5 Lessons From Fort Mac: Preventing Future Catastrophic Loss From Wildfire
Insight Last year's wildfires in Fort McMurray devastated a community. Glenn McGillivray, Managing Director at Institute for Catastrophic Loss Reduction, shares the lessons we’ve learned from this catastrophe.
It’s been nearly a year since a wildfire swept through Fort McMurray in Alberta, destroying thousands of homes and forcing the evacuation of the city. With total damages, insurance payments and secondary costs approaching $10 billion, the fire was the single most expensive disaster in Canadian history.
It’s now time to look back on this tragedy and to ask what Canadians can do to mitigate the damage from similar fires in the future. What follows are the key takeaways and lessons learned, as gleaned from a conversation with Glenn McGillivray, Managing Director of the Institute for Catastrophic Loss Reduction.
1. Climate change was a factor, and we can expect fires like this to become more common.
“Last year in Fort McMurray, things dried up faster than usual, and at the time of the fire, it was unseasonably warm for early May, and also quite windy,” says McGillivray. “While climate change doesn’t directly cause a fire like this, it makes the conditions for such a fire rife.”
2. When the conditions for a wildfire are present, sometimes the forest will burn.
“We can’t say for sure what caused the actual sparking of the fire, but it is suspected to be human caused,” says McGillivray. “With those conditions, though, it could just as easily have been started by lightning, and there would have been no way to prevent it.”
3. We must actively plan communities around the risk of wildfires, but individual properties are key.
“We need to build communities in the wildland-urban interface more resiliently. If a community is not flammable, the fire doesn’t have anywhere to go,” says McGillivray. The bottom line is that if you can prevent the embers that blow ahead of the fire from igniting, you can save a property. And that prevents that house from setting the house next door on fire and so on.”
4. Embers land on roofs, and what those roofs are made of is very important.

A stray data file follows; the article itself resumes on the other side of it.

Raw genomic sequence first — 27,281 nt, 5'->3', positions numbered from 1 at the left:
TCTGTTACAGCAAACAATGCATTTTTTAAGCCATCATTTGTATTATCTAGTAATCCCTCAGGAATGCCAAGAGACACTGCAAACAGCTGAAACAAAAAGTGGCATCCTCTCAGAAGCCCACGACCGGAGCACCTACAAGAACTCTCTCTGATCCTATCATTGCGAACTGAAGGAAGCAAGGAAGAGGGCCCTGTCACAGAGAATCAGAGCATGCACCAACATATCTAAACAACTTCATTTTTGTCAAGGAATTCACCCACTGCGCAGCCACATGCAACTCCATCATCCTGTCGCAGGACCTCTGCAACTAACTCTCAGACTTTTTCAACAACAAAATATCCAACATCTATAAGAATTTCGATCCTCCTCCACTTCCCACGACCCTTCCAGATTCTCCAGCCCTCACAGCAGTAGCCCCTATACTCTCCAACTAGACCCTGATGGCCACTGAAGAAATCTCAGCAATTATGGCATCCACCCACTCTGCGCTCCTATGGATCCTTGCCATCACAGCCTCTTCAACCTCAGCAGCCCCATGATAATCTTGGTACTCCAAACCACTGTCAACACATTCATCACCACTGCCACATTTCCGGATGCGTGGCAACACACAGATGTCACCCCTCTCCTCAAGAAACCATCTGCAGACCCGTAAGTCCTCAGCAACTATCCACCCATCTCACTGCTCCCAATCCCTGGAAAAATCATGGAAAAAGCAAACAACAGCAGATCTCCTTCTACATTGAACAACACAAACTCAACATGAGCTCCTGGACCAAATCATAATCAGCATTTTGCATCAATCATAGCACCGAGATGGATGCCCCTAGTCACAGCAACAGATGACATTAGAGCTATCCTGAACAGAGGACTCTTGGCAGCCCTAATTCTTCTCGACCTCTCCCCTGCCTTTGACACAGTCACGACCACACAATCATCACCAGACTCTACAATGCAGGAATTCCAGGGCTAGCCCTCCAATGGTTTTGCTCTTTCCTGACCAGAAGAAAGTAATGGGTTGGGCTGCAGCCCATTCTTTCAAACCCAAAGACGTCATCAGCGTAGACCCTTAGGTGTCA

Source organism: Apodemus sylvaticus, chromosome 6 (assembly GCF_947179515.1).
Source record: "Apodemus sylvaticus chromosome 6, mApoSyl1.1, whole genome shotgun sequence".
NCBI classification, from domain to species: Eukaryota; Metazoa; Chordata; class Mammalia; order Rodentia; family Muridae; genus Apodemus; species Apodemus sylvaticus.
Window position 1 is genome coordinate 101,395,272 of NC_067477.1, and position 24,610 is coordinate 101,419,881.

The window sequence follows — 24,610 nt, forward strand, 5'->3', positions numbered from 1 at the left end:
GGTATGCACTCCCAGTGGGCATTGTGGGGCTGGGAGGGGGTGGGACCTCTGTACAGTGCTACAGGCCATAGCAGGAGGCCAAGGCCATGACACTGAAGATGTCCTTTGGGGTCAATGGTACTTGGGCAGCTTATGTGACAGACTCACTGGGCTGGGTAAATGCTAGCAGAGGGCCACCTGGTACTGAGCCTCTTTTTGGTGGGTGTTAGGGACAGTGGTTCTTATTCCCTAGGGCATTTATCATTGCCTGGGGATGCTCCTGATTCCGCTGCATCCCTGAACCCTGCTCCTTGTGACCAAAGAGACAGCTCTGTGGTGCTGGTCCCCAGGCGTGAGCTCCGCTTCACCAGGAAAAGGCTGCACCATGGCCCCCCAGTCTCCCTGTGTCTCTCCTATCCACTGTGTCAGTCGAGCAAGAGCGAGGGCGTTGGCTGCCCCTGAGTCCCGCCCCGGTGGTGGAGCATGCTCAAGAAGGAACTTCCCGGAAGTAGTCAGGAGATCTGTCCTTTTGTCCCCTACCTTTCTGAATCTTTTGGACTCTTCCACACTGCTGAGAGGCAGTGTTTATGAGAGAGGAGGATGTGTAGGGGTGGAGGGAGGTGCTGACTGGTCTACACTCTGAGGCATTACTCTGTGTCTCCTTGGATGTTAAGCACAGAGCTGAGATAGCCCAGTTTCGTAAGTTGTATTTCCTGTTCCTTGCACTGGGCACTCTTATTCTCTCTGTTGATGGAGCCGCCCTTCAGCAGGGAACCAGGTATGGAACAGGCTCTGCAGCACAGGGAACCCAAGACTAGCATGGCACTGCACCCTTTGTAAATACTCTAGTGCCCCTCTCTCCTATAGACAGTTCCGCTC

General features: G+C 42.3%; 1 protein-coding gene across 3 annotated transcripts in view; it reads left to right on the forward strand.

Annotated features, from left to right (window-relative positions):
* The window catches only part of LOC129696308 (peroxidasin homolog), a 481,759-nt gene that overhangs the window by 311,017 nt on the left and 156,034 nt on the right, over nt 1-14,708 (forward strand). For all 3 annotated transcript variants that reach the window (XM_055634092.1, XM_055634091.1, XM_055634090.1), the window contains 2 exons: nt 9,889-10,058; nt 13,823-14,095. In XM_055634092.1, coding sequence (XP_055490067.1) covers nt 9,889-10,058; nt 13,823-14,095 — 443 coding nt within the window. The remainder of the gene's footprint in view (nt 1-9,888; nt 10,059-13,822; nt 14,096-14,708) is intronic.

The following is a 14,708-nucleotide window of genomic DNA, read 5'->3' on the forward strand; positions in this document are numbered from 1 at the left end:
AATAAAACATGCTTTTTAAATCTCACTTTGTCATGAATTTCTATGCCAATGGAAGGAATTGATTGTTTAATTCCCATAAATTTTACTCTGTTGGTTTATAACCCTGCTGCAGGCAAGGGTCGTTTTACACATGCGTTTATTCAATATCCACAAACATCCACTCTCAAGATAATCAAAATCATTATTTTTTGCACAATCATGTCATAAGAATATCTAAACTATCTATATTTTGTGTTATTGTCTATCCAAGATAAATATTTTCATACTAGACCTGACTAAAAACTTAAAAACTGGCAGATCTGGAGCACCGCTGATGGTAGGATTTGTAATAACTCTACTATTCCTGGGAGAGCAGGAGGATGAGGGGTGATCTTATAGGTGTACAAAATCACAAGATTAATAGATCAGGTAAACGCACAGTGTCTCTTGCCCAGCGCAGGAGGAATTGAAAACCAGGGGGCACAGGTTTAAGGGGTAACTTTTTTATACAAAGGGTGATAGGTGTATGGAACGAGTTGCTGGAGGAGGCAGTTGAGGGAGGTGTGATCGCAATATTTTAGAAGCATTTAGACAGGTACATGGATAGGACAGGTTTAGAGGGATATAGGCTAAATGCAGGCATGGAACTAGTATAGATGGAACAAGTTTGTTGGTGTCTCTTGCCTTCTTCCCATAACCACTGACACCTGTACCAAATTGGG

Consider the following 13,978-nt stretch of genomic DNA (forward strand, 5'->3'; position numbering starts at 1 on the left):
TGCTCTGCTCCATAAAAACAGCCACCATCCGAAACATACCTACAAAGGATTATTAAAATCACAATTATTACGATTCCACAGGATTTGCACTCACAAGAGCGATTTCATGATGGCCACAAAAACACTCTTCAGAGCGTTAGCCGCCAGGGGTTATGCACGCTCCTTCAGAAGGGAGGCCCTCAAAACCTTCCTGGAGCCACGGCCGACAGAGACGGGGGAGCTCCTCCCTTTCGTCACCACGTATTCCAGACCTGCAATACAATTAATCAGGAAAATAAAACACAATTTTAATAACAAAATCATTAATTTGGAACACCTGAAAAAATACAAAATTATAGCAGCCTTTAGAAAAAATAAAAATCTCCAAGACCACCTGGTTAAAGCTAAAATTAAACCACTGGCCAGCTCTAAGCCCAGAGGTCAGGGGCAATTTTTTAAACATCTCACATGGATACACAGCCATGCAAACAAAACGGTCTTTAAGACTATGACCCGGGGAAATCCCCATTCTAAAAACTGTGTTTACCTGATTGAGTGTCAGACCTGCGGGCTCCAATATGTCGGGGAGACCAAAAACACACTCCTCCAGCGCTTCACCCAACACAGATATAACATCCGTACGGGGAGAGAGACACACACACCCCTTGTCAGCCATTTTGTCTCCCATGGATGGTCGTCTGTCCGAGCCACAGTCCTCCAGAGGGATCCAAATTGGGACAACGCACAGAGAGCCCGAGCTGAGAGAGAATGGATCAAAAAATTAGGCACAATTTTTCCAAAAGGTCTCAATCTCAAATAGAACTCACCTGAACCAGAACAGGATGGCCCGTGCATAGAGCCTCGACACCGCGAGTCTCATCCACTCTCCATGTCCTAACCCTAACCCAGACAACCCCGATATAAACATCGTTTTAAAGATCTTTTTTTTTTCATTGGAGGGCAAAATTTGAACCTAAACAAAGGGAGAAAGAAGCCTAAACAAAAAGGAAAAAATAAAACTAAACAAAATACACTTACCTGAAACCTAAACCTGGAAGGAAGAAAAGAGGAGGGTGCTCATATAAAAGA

“Roof design is a big thing,” says McGillivray. “Wood shake roofs, of course, are absolutely horrible if you’re living next to a forest that might burn. Metal roofs are great, but they’re costly. All you really need is a decent asphalt shingle roof. As long as the shingles are class A or class B rated, you’re good to go.”
5. In the end, it’s the little things that make the biggest difference.
“We really need to get homeowners on board with understanding the risks and the simple things they can do to make their homes and communities safer,” says McGillivray. “For example, screening below your deck so that embers can’t blow in there and start a fire. Moving your wood pile away from your home. Not attaching a wood fence or wood gate to the side of the house. Not having a barbecue with a propane tank positioned right next to your home. We have a lot of evidence from Fort McMurray showing that it’s just these types of things that made a critical difference from one property to the next.”
As the citizens of Fort McMurray continue to rebuild, Canadians coast to coast need to be looking at their own communities and homes, and asking if they are FireSmart. There are hundreds of communities at risk, especially those that abut forests or grasslands. And there’s no excuse for not taking action when the things that make the biggest difference can be done easily and affordably. As McGillivray puts it: “It’s elbow grease, mostly.”